After removal of the vial from its initial packaged condition, the first cavity also serves as a receptacle for the antiseptic liquid provided with the kit. The antiseptic, such as acetic acid, may be contained in an impermeable envelope. Such a container although it is low cost, essentially unbreakable and compact and cannot be stood upright on a flat surface nor is it convenient for dipping a swab in its contents. The tray of this invention overcomes the shortcomings of such packaging in that the first cavity also serves as a basin for receiving the antiseptic liquid for convenient dipping of the swab by the medical technician during the specimen collection procedure. The tray preferably includes a pocket or recess for holding the container of antiseptic liquid. In the case of an impermeable envelope containing the antiseptic liquid, the pocket for the same may be integrated with the first cavity containing the specimen vial. In particular, the first cavity may have a lower portion dimensioned for holding the vial in a horizontal packaged condition and an upper portion configured to hold the impermeable envelope in overlying relationship with the specimen vial, such that both the vial and the envelope are contained below the tray top.
The second cavity for holding the vial in upright, specimen receiving position may have an upper generally funnel shaped surface for guiding insertion of the vial into a lower portion of the cavity which is dimensioned to make a retentive friction fit with the vial.
Preferably, a third cavity is provided in the tray for containing various manual implements used in the collection of the medical specimen. In a preferred form of the novel tray, the implement containing cavity communicates with the second cavity of the tray by means of a slot adapted to admit a finger of the hand used to remove the hand implements.
It is preferred to make the tray as a single unit of molded thermoplastic, such as a single thin sheet of vacuum formed thermoplastic.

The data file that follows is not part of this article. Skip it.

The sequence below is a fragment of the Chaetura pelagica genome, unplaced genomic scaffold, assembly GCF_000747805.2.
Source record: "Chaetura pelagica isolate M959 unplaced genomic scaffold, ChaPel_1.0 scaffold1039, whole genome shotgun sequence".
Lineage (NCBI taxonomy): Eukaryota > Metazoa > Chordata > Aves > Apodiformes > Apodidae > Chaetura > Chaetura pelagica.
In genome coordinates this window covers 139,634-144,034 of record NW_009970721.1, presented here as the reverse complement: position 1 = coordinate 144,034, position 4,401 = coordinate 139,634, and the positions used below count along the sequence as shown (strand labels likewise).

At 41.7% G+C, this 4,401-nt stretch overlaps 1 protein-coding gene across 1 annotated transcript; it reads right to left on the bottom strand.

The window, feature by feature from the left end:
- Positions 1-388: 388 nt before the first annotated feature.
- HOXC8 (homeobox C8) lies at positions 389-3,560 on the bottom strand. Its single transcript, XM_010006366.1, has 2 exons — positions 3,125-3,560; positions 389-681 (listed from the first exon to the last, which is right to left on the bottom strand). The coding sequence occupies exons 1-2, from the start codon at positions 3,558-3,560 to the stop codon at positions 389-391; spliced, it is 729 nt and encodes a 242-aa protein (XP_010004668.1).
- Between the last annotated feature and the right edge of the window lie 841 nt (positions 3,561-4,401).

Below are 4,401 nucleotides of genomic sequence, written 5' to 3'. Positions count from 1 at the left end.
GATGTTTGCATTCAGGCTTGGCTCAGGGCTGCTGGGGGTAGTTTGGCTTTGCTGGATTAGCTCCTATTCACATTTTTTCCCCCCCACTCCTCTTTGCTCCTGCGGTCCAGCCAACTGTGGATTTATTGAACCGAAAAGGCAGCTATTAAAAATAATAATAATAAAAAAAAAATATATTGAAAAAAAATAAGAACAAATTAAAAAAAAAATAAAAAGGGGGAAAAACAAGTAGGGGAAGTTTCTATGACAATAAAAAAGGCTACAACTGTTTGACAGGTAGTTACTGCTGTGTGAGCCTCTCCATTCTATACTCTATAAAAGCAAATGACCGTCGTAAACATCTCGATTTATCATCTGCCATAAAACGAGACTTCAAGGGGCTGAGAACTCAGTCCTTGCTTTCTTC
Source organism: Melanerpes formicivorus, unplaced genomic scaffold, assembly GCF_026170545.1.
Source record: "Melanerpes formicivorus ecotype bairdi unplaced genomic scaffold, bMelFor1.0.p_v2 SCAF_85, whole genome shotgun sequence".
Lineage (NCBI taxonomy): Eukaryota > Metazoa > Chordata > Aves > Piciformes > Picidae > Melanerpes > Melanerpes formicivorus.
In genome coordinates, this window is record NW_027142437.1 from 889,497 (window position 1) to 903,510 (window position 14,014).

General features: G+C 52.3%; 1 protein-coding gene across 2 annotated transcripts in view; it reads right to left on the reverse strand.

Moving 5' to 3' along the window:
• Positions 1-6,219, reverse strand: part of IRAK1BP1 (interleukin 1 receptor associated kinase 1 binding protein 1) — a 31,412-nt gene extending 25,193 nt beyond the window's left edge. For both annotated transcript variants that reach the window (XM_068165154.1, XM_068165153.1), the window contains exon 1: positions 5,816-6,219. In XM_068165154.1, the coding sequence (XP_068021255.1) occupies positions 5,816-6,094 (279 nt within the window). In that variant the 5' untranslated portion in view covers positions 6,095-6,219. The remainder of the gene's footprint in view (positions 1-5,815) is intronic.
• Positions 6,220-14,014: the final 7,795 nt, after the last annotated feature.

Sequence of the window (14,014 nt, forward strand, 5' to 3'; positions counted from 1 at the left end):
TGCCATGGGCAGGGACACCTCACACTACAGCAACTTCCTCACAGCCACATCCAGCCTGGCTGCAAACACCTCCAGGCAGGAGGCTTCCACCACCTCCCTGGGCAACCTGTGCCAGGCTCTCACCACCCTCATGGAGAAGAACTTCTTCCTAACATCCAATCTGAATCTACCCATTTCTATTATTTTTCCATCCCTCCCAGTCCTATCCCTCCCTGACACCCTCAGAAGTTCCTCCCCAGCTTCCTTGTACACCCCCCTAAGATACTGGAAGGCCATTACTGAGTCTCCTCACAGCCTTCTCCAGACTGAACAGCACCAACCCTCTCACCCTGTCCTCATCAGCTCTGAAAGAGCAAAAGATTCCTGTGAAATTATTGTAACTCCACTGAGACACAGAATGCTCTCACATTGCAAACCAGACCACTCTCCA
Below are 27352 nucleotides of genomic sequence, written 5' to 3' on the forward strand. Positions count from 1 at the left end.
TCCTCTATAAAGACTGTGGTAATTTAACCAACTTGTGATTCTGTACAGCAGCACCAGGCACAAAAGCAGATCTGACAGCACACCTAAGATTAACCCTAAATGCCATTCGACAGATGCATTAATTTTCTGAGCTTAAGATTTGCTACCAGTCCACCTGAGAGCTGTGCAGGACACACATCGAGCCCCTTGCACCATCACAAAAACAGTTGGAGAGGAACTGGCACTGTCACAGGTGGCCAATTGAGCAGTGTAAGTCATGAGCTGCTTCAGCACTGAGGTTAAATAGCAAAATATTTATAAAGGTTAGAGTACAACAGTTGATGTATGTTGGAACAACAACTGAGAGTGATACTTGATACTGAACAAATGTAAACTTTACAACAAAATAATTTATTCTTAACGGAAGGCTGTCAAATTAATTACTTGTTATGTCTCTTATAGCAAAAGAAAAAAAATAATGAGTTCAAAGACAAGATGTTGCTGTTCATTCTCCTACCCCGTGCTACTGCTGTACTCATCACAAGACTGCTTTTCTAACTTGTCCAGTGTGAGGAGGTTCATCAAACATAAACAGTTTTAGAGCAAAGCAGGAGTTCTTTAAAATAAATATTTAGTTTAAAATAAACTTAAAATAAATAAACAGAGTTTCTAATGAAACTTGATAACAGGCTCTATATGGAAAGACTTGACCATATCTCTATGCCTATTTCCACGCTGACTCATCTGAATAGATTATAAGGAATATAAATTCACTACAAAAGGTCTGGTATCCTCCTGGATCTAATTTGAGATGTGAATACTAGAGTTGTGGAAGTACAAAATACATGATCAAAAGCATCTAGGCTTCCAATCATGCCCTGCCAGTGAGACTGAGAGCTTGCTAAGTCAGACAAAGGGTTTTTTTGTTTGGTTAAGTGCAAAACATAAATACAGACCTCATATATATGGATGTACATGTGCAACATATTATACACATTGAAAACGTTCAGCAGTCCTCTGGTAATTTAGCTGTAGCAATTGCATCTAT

A removable impermeable liner may be fitted in the first cavity of the tray for containing the antiseptic liquid, so that the liner, which after contact with the antiseptic liquid may require special disposal, may be disposed of separately to avoid special handling of the larger tray.
FIG. 1 is a perspective view of the specimen collection kit tray according to this invention, showing the specimen vial in packaged condition in phantom lining under the antiseptic liquid envelope;
FIG. 2 is a perspective view of the tray of FIG. 1, showing the specimen vial in specimen receiving position on the tray, the antiseptic liquid from the open envelope being poured into the removable liner in the vial packaging cavity, and an assortment of typical manual implements used in collection of medical specimen shown next to the tray; and
FIG. 3 is an elevational section of the tray taken along line 3--3 in FIG. 2.
With reference to the drawings, FIG. 1 shows a tray generally designated by numeral 10 for use in packaging a Pap Smear specimen collection kit. The tray 10 is molded of a single sheet of thermoplastic material and has four sides 12 which encompass and support a tray top 14. The lower edges 16 of the four sides 12 collectively define a base for the tray 10. As best appreciated by reference to FIG. 3, the tray 10 is made of a single relatively thin sheet of material formed to a three dimensional shape including a number of cavities defined by pockets suspended from tray top 14 and contained between the four side walls 12. A first tray cavity 18 has a rectangular lower recess 20 and a relatively shallow larger rectangular upper recess 22. A basin liner 24 in the form of a rectangular tub is placed in the lower recess 20 of the first cavity 18. The liner 24 can be easily separated and removed by hand from the tray 10. The liner 24 can be formed of thin thermoplastic sheet material similar to that of the tray 10. A second tray cavity 26 has a funnel shaped upper portion 28 axially aligned with a cylindrical lower portion 30. A third tray cavity 32 is of elongated shape and sized to contain various specimen collecting implements which are collectively designated by the numeral 34 in FIG. 2. The lower cavity portions 20, 30 and the third cavity 32 may all be of equal depth relative to the tray top 14. A finger slot 36 extends radially from the second cavity 28 and opens into the third cavity 32. The slot 36 has a depth similar to that of the second and third cavities 28, 32 respectively, and a width sufficient to readily accommodate an index finger moving from the second cavity 28 into the third cavity 32 for lifting the implements 34 lying in cavity 32.